When the weather turns cold outside, things can heat up inside -- sometimes a little too much, if you don't take precautions.
Frigid arctic air blanketing much of the U.S. comes with a triple-threat to household health and safety related to carbon monoxide poisoning, home heating and power outages, according to the Home Safety Council.
"The increased use of alternative heat sources and weather-related power outages create multiple opportunities for dangers in the home. While we cannot change the course of nature, families can change their home safety practices to ensure a safer home environment during the winter months," said Meri-K Appy, president of the council.
The council offers the following guidelines:
Carbon Monoxide Danger
Most, 67 percent, of American households use fuel-burning appliances and equipment including gas, wood or kerosene that can emit dangerous levels of carbon monoxide (CO) if the equipment isn't properly used and maintained. The odorless, colorless toxic by-product of combustion accounts for nearly 300 home-based deaths a year. Take these precautions:
- In addition to smoke detectors, install at least one CO alarm to protect sleeping areas.
- Keep central heating systems in top fuel-burning efficient shape with regular professional inspections, cleanings and tune-ups. Fireplaces and wood-burning stoves and chimneys and flues should also be inspected once a year and cleaned or repaired as needed.
- Keep gas appliances properly adjusted and serviced.
- Never use an oven or range -- gas or electric -- to heat your home. The open flame can overheat and ignite nearby materials.
- Never use a gas grill inside your home or in a closed garage.
- Use liquid or gas fuel fired portable electric generators outside only and never in garages or other confined areas where CO can collect.
- Stock up on batteries, flashlights, portable radios, canned foods, manual can openers, bottled water and blankets. Use flashlights for emergency lighting rather than candles. Do no permit children to keep or use candles in their rooms. A Red Cross certified emergency preparedness kit should have all the supplies you need.
Fireplaces and Wood-Burning Stoves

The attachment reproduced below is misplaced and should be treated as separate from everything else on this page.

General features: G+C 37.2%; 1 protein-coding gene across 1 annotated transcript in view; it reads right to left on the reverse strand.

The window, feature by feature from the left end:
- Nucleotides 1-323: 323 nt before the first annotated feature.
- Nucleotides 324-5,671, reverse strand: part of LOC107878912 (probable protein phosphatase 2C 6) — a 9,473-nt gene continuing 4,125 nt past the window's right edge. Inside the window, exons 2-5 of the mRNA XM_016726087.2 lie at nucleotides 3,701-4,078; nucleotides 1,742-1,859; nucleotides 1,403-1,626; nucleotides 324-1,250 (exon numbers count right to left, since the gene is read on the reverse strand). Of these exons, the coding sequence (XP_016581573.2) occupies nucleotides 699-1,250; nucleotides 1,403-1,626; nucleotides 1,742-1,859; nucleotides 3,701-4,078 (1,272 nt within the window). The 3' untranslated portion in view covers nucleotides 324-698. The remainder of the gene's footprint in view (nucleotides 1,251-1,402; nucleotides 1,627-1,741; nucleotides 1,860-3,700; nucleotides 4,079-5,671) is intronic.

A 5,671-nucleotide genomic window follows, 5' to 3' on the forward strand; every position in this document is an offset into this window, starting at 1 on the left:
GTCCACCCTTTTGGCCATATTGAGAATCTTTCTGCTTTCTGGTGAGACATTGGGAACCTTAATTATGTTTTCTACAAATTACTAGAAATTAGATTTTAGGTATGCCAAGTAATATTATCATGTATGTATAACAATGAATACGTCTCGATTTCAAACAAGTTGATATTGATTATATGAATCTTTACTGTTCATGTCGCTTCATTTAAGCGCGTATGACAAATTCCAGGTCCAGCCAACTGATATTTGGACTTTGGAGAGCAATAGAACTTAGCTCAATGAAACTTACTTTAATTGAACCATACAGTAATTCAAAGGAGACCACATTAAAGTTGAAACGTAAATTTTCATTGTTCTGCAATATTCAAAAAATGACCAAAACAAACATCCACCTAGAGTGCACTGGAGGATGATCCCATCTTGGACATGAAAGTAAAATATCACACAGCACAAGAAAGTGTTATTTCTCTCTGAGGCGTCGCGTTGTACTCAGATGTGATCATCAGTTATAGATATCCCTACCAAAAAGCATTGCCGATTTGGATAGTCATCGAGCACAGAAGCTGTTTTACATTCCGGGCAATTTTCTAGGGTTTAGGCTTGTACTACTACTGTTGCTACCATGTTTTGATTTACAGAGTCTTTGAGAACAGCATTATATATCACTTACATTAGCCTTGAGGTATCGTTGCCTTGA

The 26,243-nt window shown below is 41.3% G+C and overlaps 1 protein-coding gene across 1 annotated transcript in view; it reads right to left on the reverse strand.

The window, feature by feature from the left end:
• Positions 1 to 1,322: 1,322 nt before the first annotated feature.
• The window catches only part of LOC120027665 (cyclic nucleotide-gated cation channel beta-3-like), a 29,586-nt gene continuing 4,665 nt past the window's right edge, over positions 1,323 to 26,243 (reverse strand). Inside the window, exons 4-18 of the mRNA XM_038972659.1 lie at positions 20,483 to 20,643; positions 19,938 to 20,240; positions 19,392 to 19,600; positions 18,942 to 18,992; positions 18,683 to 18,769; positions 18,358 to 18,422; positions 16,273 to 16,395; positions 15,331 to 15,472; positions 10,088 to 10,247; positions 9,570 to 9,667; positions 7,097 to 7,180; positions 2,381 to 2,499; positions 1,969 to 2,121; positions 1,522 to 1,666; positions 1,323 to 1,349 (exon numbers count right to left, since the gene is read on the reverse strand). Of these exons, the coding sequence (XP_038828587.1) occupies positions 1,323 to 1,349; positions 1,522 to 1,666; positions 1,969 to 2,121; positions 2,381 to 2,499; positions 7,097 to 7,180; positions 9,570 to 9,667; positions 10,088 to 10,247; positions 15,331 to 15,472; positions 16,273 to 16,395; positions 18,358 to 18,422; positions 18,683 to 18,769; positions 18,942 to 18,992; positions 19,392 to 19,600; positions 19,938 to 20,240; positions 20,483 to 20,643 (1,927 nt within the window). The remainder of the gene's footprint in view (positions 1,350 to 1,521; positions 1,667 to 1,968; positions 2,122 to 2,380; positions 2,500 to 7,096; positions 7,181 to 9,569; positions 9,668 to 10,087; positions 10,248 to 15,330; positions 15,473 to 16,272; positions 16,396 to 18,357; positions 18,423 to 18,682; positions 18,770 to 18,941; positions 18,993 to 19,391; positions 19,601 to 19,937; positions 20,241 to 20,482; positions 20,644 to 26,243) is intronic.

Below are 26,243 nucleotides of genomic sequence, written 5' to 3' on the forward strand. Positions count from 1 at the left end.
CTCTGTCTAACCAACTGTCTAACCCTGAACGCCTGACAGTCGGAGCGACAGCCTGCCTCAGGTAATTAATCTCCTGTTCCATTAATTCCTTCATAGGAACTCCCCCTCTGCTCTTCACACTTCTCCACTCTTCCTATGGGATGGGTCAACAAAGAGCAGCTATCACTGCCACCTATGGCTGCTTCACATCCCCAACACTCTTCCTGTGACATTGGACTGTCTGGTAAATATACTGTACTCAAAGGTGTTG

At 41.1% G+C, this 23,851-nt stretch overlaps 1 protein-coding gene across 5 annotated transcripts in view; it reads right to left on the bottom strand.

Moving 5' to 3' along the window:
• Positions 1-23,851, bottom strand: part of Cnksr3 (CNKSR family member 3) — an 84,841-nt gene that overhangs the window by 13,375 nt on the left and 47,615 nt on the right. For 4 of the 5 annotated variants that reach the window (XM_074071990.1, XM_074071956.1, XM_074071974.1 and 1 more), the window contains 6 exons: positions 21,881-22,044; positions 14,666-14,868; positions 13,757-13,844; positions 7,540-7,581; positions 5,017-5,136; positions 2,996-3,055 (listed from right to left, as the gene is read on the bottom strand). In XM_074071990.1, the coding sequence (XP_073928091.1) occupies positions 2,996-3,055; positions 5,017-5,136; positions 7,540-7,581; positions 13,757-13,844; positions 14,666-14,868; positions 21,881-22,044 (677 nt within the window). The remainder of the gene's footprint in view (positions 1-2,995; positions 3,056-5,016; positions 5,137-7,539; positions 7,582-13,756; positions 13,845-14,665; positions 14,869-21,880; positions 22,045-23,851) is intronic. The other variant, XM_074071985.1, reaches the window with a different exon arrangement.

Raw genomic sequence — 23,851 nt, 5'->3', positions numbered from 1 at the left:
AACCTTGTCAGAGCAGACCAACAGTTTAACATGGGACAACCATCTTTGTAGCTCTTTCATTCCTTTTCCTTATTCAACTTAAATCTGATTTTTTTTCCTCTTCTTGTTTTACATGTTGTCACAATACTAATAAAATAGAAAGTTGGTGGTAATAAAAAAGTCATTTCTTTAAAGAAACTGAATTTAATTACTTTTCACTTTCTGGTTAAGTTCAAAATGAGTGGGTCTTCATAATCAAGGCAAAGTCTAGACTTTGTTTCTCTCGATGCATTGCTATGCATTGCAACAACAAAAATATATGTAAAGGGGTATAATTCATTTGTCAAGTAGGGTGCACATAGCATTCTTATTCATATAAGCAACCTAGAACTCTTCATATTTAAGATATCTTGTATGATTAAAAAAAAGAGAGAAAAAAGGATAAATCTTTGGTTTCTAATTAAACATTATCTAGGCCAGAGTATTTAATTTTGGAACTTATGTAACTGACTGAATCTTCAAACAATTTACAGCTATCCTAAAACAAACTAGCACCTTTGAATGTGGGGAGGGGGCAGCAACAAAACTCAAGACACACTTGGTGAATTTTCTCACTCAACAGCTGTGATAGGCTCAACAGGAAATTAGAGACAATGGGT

January is the peak month in the U.S. for home fires in the fire place or wood-burning stoves. The council recommends the following precautions:
- Install at least one smoke alarm on every level of your home and near sleeping areas.
- Burn only well-seasoned wood, preferably hardwoods that generate less creosote -- not trash, newspapers, cardboard boxes, building lumber, engineered woods, pressed boards, plywood, Christmas trees or other products because these items burn unevenly, may contain toxins, and increase the risk of uncontrolled fires. If you use artificial fire logs burn the recommended size and number -- typically one at a time. The heat of an artificial fire log combined with firewood may be too intense for your fire box.
- Have a professional chimney sweep inspect the fire box and chimneys you use regularly every year for cracks, blockages and leaks and have them cleaned and repaired as needed.
- Keep all persons and flammable objects, including kindling, bedding, clothing and pets, at least 36 inches away from fireplaces and wood stoves.
- Open flues 15 to 20 minutes or longer before using a fireplace to help create an updraft and prevent a backdraft.
- Working fireplaces need screens or doors sufficient to keep embers inside the fire box.
- Keep young children away from working wood stoves and fireplaces to avoid contact burn injuries. Prohibit physical play in the room where a fireplace or wood-burning stove is operating.
- Never leave a fireplace or wood-burning stove unattended, especially while you are sleeping.
- Fire extinguishers can come in handy but only after you've been trained in their use and provided the extinguisher does not prevent you from calling fire fighters when necessary.
- Never cook indoors with a barbecue grill or similar appliance.
Portable Space Heaters
- Follow manufacturers' instructions for portable space heaters. Do not use recalled heaters but return them to the manufacturer for repair, replacement or refund.
- Use only Underwriters Laboratory (UL) approved electric space heaters.
- Turn off space heaters before leaving a room or going to sleep.
- Supervise children and pets at all times when a portable space heater is on.
- Liquid or gas-fueled heaters should be filled outside with the proper grade of fuel.
- Never use space heaters to dry clothing or blankets.
- Keep all flammable objects at least three feet from space heaters.